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Define tort and explain the nature of tort

In every jurisdiction, law imposes a duty to respect and not to violate rights vested to the members of its society. Any individual committing a breach of such duty commits a wrong OR his such an act is said to be wrongful.

Rights are generally classified as public rights and private rights.Public rights are those which affects the entire society, whereas the private rights are those which affects the individual. It is often said that, a wrong which is not a crime, which is not a breach of contract or which is not a breach of trust is a wrong of tort.

The word tortis derived from the Latin word tortum, which means twist. Like all other wrongs, tort is a wrongful act whereby the wrongdoer commits the breach of legal right vested in some individual.Tort is a civil wrong but not all civil wrongs are torts.

Tortious liability arises from the breach of a duty primarily fixed by law. This duty is towards the persons general and its breach is redressable by an action for unliquidated damages. Three main elements in tort are;
  1. Civil Wrong
  2. Civil wrong other than a breach of obligation under a contract or trust; and
  3. Claim is always for unliquidated damages
Tort belongs to the category of civil wrongs. The basic nature of wrong is different from criminal wrong. In case of civil wrong the injured party or the plaintiff institutes civil proceedings against the defendant. The main remedy available under tort is damages.

If a civil wrong does amount to breach of contract or trust then it is a tort. It is often said that, if civil wrong is neither of these, then it is a tort. Monetary compensation in most torts is the only remedy available to the aggrieved party, and monetary compensation, by the very nature of the wrong cannot be claimed in fixed sum of money: the final determination of damages or monetary compensation is to be made by the court.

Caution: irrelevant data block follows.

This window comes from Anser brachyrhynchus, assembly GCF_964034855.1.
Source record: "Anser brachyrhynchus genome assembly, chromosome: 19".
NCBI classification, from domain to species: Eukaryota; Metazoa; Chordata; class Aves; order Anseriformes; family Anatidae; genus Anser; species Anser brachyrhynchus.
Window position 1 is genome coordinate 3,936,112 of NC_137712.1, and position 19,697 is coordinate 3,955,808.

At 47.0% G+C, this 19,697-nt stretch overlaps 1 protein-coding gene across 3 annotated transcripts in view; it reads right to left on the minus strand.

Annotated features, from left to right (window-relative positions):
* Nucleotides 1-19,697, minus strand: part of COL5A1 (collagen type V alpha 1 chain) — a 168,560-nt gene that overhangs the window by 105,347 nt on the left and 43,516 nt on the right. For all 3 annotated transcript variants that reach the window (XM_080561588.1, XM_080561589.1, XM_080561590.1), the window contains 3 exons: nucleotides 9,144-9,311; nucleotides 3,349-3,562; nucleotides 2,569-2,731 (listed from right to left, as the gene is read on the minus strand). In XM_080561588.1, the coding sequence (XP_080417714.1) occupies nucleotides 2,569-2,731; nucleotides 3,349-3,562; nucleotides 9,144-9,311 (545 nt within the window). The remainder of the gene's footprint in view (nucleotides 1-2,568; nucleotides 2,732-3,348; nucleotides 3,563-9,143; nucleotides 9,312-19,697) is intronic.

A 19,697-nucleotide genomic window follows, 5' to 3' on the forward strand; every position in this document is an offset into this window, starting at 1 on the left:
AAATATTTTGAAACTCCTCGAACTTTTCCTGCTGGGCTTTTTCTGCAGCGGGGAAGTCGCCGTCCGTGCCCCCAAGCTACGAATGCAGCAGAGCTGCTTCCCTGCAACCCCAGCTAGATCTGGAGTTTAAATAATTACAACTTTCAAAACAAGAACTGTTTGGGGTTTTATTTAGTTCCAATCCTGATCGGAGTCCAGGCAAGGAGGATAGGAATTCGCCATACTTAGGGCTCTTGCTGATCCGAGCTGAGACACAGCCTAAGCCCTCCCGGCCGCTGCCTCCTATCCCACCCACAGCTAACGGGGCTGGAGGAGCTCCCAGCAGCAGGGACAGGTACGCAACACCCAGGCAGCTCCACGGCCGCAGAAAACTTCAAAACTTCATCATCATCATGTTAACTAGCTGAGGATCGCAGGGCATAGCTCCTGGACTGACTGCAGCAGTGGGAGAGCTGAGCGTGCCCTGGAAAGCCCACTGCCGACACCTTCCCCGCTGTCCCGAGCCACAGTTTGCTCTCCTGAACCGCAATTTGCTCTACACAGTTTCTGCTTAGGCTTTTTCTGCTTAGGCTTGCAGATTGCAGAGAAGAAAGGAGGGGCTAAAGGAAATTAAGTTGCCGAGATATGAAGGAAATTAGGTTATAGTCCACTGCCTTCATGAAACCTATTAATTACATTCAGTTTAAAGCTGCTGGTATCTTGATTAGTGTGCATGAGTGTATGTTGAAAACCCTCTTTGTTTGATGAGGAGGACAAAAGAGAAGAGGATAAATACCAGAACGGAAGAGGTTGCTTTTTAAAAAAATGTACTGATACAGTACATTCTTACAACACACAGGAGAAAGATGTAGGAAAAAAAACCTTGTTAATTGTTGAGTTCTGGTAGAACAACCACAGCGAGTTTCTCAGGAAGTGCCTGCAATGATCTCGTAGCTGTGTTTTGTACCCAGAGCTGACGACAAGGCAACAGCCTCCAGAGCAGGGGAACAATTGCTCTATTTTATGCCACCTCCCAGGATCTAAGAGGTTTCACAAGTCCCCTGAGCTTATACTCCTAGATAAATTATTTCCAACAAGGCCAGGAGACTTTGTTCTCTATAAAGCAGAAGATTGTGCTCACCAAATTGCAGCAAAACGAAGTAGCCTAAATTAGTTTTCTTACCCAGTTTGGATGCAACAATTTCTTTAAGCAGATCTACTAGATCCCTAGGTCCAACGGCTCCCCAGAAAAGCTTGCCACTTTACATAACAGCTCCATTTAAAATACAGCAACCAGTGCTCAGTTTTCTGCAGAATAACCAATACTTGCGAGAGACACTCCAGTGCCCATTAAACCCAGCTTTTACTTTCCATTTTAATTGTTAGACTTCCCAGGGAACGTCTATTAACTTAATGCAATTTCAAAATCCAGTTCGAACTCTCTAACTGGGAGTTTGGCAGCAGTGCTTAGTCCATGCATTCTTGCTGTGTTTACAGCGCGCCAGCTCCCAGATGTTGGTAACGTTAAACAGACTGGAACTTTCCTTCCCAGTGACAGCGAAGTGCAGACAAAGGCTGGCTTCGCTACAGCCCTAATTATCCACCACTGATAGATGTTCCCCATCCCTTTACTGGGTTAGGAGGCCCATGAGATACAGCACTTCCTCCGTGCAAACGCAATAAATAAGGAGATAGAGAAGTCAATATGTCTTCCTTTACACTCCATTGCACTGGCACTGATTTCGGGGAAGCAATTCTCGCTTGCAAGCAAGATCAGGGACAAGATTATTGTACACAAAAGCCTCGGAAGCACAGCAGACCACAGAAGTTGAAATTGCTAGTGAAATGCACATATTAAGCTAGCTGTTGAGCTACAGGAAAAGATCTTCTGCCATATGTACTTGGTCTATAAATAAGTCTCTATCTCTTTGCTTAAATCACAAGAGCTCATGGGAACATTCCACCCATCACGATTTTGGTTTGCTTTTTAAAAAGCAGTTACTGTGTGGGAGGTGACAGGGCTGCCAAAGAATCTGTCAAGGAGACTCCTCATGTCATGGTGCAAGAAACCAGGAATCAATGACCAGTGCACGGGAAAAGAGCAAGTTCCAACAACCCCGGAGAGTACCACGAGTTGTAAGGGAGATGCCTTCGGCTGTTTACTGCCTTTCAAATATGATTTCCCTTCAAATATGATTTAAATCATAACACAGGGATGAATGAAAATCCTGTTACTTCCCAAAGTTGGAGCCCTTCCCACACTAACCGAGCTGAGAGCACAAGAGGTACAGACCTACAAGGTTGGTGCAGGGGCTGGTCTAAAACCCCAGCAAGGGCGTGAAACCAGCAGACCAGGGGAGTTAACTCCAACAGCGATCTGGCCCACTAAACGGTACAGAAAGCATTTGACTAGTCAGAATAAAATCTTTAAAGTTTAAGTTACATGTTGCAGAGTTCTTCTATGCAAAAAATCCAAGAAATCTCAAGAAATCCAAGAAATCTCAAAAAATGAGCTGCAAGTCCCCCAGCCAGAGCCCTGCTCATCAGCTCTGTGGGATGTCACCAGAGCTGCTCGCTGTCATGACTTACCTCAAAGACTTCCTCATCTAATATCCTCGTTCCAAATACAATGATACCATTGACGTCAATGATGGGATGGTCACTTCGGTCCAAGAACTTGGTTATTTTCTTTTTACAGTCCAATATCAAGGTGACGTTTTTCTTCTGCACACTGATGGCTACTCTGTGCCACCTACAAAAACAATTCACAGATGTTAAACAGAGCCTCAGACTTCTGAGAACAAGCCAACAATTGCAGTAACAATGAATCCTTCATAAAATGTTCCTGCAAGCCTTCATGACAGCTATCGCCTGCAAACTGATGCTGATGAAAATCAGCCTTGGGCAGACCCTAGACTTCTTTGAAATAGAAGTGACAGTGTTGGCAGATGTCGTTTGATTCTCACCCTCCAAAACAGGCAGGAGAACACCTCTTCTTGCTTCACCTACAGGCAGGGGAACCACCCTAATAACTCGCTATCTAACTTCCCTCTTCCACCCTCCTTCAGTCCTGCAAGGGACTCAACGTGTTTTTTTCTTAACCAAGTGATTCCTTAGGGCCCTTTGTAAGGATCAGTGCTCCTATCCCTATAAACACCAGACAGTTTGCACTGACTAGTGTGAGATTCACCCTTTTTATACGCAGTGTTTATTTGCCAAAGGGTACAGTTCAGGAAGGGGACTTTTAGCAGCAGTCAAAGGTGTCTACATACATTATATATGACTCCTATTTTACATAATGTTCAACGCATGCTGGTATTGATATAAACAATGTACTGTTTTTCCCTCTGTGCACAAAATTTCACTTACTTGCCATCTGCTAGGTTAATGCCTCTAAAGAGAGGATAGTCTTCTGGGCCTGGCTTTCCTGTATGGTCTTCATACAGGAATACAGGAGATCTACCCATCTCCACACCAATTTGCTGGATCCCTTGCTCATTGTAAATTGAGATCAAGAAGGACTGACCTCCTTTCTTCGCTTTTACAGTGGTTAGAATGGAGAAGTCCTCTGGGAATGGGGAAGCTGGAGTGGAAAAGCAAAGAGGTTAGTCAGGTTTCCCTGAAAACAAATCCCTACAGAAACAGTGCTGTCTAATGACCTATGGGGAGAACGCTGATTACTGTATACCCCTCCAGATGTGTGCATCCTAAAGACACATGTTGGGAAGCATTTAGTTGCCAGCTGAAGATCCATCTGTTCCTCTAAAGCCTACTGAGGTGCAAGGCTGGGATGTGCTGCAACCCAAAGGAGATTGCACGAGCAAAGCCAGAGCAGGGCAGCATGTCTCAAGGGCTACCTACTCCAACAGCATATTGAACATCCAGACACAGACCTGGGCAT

Nature of a tort can be understood by differentiating
  1. tort and crime; and
  2. tort and breach of trust

What is the difference between tort and crime?

In order to understand the concept of law, we always try to distinguish the same from crime. In crime we find that, the normal marks are that, the state has power to control the procedures to remit the penalty or to inflict punishment.

There are various wrongs which find the place both under criminal law and law of torts. Some examples of such wrongs are; assault, defamation, negligence, conspiracy, and nuisance. Definition of any of these wrongs may be different under civil and criminal laws.

For the purpose of civil liability for any one of the wrongs, the rules of torts will be applicable and for the purpose of criminal liability the rules of criminal law will be applicable.

In case of crime the offender is prosecuted in a criminal court and if the offence is committed, it will result in a jail term or fine or both. In case of a civil wrong, it is only monetary compensation that can be awarded. In no case, the person who has committed a tort can be sentenced to a jail term.

Tort and breach of contract

When parties have voluntarily undertaken certain obligations under a contract, and any party commits a breach of that obligation, he commits a breach of contract. Whereas, in tort, the obligation is imposed by the law and when a person commits a breach of said obligation, he may be guilty of committing tort.

In both tort and breach of contract, the usual remedy is by way of monetary compensation, though in a contract, the compensation may be liquidated amount, while in torts; it is always as an unliquidated amount. Sometimes, in both tort and breach of contract, injunction may be the only remedy.


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